I’ve not commented on the so called Jones Affair yet, but I’ve been watching developments out of curiosity. For those unfamiliar with the issue, Jones is a Sydney based right-wing radio shock-jock whose now notorious comments about the Prime Minister’s father have generated intense controversy.
And while the Jones affair has sparked enormous debate it is merely symptomatic a broader issue: for too long our media has been infected, shaped and effectively ruled by the merchants of hate.
The merchants of hate: who are they?
Every day in both print and radio we are constantly assaulted by men – and they’re mostly older, white conservative males (with some few token exceptions) – espousing a toxic brew of climate scepticism, disdain for the environment, free market fundamentalism and a loathing for women, refugees and anyone who does not fit into a narrowly defined category of what is acceptable to their world view.
One only have to look at the writings of Herald Sun columnist Andrew Bolt, the daily content of The Australian, Daily Telegraph and the messaging from the Liberal-National Party as evidence for the above.
It is the diffusion of right-wing popularism from the United States into Australian political culture, and the blending of conspiracy culture and hate. But what was once restricted to the fringes of society has been made popular via the Internet and – let us be frank – Rupert Murdoch’s News Corporation.
Noted economist John Quiggin also recently made this point on his blog:
For practical purposes, any comment, wherever it is made, is addressed to the world as a whole. More significantly, political debate has been globalised. In particular, the “cranks and crazies” who dominate the US Republican Party, along with the right-wing of the Tory party in the UK, inform the thinking of much of the Australian right-wing commentariat.
This is line with some of my thoughts: right-wing popularism (as I’m attempting to describe it in relation to climate change scepticism) has burst into the mainstream. In turn, it has had a toxic and destructive effect on the political process and public debate.
I believe a strong case can be made that climate change mitigation and adaptation efforts have been compromised by the intensity of the more extremist elements of the conservative movement opposing both the science and any attempts to address the challenge.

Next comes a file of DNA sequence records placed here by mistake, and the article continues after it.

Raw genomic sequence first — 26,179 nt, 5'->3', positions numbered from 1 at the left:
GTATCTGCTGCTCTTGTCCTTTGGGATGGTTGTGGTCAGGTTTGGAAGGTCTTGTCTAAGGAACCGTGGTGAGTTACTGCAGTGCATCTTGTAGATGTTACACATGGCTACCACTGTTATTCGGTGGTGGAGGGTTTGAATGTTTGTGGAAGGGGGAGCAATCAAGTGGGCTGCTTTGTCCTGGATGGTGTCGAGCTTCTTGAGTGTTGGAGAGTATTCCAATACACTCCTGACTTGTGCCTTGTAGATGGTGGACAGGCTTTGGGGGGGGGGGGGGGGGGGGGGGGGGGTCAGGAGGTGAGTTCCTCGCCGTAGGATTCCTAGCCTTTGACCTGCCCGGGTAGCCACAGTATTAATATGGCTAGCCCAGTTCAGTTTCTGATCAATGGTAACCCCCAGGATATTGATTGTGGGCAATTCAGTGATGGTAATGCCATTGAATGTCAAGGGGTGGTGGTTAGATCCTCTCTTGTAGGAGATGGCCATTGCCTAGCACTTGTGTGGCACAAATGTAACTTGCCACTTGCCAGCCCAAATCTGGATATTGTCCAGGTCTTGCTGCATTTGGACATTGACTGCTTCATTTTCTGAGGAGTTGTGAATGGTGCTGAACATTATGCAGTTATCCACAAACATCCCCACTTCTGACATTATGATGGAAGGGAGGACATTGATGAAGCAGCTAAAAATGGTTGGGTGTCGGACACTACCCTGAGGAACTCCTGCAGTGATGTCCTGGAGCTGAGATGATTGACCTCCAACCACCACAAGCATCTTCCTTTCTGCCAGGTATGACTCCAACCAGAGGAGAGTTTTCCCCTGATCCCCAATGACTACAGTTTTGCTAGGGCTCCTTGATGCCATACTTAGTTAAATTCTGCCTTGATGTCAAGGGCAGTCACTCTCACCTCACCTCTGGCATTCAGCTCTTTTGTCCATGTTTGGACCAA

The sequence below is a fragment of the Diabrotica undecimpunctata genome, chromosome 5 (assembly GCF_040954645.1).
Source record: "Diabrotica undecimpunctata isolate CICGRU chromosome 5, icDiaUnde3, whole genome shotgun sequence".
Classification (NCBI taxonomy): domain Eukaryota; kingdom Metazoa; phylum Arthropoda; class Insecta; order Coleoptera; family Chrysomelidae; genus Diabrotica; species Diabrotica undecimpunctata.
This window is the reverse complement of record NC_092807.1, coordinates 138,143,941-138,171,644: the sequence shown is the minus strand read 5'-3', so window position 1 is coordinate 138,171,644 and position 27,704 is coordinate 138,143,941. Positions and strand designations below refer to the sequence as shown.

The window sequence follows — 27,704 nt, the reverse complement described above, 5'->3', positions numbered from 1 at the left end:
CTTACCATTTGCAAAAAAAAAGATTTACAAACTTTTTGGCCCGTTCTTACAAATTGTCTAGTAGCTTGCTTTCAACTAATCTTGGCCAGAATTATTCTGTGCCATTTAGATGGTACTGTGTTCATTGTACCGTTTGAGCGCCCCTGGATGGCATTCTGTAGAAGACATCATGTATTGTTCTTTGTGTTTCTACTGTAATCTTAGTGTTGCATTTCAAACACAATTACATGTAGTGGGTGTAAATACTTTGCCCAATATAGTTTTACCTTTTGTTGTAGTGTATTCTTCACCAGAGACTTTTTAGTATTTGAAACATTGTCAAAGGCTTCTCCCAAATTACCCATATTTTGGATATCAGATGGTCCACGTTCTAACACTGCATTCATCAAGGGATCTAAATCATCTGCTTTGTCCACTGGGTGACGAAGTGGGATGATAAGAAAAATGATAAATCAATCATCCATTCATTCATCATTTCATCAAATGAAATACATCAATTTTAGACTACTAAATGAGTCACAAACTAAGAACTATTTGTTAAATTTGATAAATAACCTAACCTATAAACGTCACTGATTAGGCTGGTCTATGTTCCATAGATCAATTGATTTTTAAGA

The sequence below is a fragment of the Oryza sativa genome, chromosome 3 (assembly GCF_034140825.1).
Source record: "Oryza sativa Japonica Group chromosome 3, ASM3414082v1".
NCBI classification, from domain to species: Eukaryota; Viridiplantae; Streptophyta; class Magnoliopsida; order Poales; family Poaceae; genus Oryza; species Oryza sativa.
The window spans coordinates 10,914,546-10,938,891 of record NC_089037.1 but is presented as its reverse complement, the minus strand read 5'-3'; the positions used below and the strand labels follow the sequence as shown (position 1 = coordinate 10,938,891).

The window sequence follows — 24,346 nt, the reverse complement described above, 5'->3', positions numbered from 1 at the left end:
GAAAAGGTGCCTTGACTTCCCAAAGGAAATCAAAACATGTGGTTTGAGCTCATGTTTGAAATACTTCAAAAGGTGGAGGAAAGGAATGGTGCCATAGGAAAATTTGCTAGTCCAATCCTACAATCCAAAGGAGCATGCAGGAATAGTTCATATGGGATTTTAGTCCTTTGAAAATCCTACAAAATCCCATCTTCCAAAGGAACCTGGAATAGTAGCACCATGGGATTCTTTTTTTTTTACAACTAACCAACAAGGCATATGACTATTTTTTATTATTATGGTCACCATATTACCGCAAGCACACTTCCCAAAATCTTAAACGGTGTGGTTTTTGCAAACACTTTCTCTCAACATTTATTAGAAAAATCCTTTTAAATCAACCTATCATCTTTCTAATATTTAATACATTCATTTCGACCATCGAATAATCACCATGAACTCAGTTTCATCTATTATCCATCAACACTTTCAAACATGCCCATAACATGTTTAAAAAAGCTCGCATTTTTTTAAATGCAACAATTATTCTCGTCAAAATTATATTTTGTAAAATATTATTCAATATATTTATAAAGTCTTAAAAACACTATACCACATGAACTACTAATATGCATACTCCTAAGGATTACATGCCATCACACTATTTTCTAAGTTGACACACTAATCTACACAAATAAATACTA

Which brings us back to Alan Jones.
Alan Jones: merchant of hate and unreality
For years Jones has suffered very little in the way of repercussions for the vitriol he directs against his perceived enemies. But now it seems Jones has gone to far.
His comments that Prime Ministers Julia Gillard’s father, recently deceased, died of shame has prompted a feeling of disgust across the country.
To date over 110,000 people have signed a petition to get Jones off the air. Major sponsors have dropped their association with his breakfast show (if you’re interested in signing see here).
Jones behaviour has prompted – to quote Sydney Morning Herald journalist Peter Fitzsimmons – “decent Australia” to stand up and call him on his behaviour:
What has in fact happened in the last week has been the rise of decent Australia saying enough is enough. And yes, sponsors like Gerry Harvey have publicly worried that by withdrawing from the Jones program they are taking part in a lynch mob, but they misunderstand. What you are actually doing, Mr Harvey, is refusing to sponsor any further “lynch-mob radio”.
The public outrage in relation to the Jones affair as given me a sense of optimism: perhaps we have reached a tipping point, when ordinary citizens have said “enough!”
Nor is it just Jones comments about the passing away of the Prime Minister’s father people are reflecting upon.
It is Alan Jones and his world view that is now under the microscope, as Jones subscribes to the usual cluster of right-wing popularist nonsense:
- Jones is avowed climate sceptic, who acted as cheer leader at many “carbon tax” protests
- Jones is the “patron” of the Galileo Movement (the antisemitic tones of their message was too much even for Andrew Bolt who publicly repudiated them)